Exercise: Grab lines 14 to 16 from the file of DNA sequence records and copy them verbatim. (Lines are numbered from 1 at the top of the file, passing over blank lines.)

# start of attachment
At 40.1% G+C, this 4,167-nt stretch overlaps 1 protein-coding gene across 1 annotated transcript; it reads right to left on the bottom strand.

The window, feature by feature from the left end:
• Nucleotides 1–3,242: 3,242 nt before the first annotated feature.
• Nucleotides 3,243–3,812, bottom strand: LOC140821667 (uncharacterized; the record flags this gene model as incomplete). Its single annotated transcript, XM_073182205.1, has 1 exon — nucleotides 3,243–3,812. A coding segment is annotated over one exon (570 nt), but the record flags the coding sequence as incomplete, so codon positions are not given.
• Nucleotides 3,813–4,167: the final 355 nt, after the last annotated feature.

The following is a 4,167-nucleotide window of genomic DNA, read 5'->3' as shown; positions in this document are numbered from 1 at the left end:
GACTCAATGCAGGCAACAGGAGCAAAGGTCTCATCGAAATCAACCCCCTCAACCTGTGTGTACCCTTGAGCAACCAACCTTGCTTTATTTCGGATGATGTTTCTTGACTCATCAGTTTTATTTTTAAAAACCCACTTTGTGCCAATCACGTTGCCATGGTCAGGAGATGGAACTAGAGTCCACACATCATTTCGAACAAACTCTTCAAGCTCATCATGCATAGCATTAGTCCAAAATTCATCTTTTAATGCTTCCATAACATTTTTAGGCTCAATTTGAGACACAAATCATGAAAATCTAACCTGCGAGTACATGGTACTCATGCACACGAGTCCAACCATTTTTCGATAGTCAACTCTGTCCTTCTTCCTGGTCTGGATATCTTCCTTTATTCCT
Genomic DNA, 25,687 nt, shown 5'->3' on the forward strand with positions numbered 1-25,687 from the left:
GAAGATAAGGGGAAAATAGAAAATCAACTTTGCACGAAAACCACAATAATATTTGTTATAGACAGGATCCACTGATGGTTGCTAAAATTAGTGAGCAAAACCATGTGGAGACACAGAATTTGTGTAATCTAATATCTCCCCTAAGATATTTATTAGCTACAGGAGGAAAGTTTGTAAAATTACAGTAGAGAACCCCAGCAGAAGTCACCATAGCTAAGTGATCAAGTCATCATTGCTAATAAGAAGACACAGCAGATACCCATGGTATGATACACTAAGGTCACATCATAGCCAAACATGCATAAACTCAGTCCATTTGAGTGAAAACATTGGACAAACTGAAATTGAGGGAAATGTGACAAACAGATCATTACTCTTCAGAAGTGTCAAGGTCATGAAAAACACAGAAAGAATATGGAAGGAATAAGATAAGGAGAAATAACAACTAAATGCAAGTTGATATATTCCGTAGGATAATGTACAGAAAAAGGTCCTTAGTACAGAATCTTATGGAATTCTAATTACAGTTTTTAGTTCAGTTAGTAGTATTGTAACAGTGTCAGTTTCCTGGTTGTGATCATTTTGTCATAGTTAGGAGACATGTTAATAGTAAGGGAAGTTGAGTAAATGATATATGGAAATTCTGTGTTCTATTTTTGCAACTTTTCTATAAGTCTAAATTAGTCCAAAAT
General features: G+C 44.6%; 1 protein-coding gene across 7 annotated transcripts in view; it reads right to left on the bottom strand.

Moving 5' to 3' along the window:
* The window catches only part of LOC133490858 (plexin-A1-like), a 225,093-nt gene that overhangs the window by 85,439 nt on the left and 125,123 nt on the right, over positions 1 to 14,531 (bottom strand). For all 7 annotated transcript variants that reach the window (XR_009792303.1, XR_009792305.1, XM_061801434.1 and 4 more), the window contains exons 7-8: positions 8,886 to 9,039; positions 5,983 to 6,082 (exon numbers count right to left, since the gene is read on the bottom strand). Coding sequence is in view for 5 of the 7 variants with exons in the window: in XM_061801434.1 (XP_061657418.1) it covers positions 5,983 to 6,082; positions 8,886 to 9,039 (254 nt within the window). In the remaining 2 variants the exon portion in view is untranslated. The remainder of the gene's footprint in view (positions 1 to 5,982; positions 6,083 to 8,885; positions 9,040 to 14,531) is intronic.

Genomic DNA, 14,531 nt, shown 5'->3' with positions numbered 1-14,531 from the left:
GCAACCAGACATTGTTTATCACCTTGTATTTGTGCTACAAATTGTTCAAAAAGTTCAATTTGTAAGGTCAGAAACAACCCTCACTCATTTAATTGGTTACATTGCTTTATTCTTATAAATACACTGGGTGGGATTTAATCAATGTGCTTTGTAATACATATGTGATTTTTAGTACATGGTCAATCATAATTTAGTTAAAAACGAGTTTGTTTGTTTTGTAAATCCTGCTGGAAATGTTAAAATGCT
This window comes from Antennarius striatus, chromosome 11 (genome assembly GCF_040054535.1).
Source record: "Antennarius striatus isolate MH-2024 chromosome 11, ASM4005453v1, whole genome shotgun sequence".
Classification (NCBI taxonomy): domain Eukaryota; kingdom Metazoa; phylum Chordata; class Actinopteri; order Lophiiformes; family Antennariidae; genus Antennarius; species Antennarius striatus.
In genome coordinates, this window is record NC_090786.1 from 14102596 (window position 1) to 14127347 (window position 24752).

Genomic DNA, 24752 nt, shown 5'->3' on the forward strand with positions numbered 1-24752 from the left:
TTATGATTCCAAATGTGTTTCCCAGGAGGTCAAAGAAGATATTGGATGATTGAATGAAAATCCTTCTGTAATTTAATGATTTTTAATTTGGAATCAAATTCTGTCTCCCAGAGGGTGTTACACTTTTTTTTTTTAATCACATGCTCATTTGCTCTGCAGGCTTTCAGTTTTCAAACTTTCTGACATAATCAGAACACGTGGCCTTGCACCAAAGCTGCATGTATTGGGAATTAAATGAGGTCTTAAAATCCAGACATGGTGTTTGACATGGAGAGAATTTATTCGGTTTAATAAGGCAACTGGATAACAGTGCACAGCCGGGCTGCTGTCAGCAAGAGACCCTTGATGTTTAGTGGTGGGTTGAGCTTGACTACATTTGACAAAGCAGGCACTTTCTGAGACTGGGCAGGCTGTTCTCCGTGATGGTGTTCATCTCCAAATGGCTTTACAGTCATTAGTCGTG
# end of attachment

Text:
GCAACCAGACATTGTTTATCACCTTGTATTTGTGCTACAAATTGTTCAAAAAGTTCAATTTGTAAGGTCAGAAACAACCCTCACTCATTTAATTGGTTACATTGCTTTATTCTTATAAATACACTGGGTGGGATTTAATCAATGTGCTTTGTAATACATATGTGATTTTTAGTACATGGTCAATCATAATTTAGTTAAAAACGAGTTTGTTTGTTTTGTAAATCCTGCTGGAAATGTTAAAATGCT
This window comes from Antennarius striatus, chromosome 11 (genome assembly GCF_040054535.1).
Source record: "Antennarius striatus isolate MH-2024 chromosome 11, ASM4005453v1, whole genome shotgun sequence".